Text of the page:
Keynote: After Latour, Legacies and Trajectories

Date & Time:  26th October 3:30pm - 5:30pm. Powerhouse Museum, Ultimo

A  little more about the session

Keynote speakers respond to three questions in relation to the life and work of Bruno Latour. Thinking with Latour’s scholarship has worked to shape the relationship between the social and natural sciences,  how humanity both understands and responds to a new climatic regime and how the climate crisis has decentered humanity. How do we reshape a planetary political Ecology of cosmopolitics?  How do we renegotiate terms and forms of life on an altered planet?


StephenStephen Muecke

Stephen Muecke is a research professor at the Nulungu Research Institute Notre Dame University, Broome, Emeritus Professor of Ethnography at the University of New South Wales, and a Fellow of the Australian Academy of the Humanities. Recent books are The Children’s Country: Creation of a Goolarabooloo Future in North-West Australia, co-authored with Paddy Roe, 2020, a translation of Philippe Pignarre’s, Latour-Stengers: An Entangled Flight, 2023,  and a forthcoming translation ofBernadette Bensaude-Vincent and Sacha Loeve’s Carbon: A Biography.

Sophie Chao headshot

Sophie Chao

Sophie Chao is DECRA Fellow and Lecturer in the Discipline of Anthropology at the University of Sydney. Her research investigates the intersections of Indigeneity, ecology, capitalism, health, and justice in the Pacific. Chao is author of In the Shadow of the Palms: More-Than-Human Becomings in West Papua and co-editor of The Promise of Multispecies Justice. She previously worked for the Indigenous rights organization, Forest Peoples Programme. Chao is of Sino-French heritage and lives on unceded Gadigal lands in Sydney, Australia.

DipeshDipesh Chakrabarty
(Appearing via Zoom)

Dipesh Chakrabarty is the Kimpton Distinguished Service Professor of History, South Asian Languages and Civilizations, and the College at the University of Chicago.  He is the author of several books, including Rethinking Working-Class History: Bengal, 1890–1940 (Princeton, 1989), Provincializing Europe: Postcolonial Thought and Historical Difference (Princeton, 2000), The Calling of History: Sir Jadunath Sarkar and His Empire of Truth (Chicago, 2015), and The Climate of History in a Planetary Age (Chicago, 2021).  He is a founding member of the editorial collective of Subaltern Studies, a consulting editor of Critical Inquiry, and a founding editor of Postcolonial Studies.  He was awarded the Toynbee Foundation Prize in 2014 for his contributions to global history and the Tagore Memorial Prize of the Government of West Bengal in 2019.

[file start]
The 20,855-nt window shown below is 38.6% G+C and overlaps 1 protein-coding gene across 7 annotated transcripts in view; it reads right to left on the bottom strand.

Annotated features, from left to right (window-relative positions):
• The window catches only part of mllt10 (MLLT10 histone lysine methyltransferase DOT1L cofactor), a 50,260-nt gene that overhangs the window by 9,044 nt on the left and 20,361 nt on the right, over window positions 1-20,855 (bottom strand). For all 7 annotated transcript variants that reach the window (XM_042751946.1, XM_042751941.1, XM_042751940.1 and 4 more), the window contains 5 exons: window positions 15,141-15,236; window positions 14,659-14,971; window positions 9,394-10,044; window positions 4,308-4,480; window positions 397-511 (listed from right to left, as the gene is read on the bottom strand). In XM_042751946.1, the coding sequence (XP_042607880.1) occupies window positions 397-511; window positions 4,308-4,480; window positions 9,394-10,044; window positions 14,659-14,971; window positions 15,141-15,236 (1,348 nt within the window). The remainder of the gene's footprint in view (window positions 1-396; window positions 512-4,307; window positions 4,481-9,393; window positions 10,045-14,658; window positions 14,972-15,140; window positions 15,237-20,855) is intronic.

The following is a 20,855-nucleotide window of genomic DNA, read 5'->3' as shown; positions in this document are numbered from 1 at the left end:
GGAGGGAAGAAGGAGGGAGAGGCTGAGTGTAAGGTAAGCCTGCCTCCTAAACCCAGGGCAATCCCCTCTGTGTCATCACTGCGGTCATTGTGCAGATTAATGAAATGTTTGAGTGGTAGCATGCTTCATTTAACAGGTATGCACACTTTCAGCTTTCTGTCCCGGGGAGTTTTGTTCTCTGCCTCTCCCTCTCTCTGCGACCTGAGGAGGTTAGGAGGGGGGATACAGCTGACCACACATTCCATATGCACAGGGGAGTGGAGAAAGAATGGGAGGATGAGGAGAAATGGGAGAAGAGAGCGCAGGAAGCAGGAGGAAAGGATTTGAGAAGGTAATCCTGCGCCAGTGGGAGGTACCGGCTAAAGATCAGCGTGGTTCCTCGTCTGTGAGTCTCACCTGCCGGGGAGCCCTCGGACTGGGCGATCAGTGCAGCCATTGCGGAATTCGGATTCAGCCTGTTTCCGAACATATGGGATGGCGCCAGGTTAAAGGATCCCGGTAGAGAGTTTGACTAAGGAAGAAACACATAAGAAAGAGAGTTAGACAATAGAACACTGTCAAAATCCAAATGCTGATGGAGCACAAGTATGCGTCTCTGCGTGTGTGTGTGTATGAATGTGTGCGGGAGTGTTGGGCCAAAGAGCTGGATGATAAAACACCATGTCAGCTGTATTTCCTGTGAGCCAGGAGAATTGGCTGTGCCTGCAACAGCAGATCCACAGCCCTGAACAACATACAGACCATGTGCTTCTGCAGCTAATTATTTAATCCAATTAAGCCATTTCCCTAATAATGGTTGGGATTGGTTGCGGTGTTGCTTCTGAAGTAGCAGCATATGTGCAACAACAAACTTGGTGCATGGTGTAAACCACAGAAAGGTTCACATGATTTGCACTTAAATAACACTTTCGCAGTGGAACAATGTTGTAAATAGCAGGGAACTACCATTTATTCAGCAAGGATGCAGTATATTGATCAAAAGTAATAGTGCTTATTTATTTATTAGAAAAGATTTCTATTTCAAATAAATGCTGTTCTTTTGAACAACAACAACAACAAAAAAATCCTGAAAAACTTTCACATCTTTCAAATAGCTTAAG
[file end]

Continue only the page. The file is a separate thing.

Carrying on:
Profile photo of Professor Gay Hawkins
Gay Hawkins

Gay Hawkins is a professor of social and cultural theory at the Institute for Culture and Society, Western Sydney University, and a fellow of the Australian Academy of Humanities. She has played a key role in the development of Australian cultural studies as an interdisciplinary and philosophically informed practice of social reflection. She is recognised for research in three distinct areas: the relations between culture and governance, environmental humanities, and the sociotechnical and political lives of materials. Over the last ten years she has conducted a range of major projects investigating the cultural and political history of plastic and its complex remaking of environments, economies and everyday life. Key books include: The Ethics of Waste (2005), The SBS Story: Broadcasting social diversity (with Ien Ang, 2008), Accumulation: the material politics of plastic (with Jennifer Gabrys and Mike Michael, 2013) and Plastic Water (with Kane Race and Emily Potter, 2015).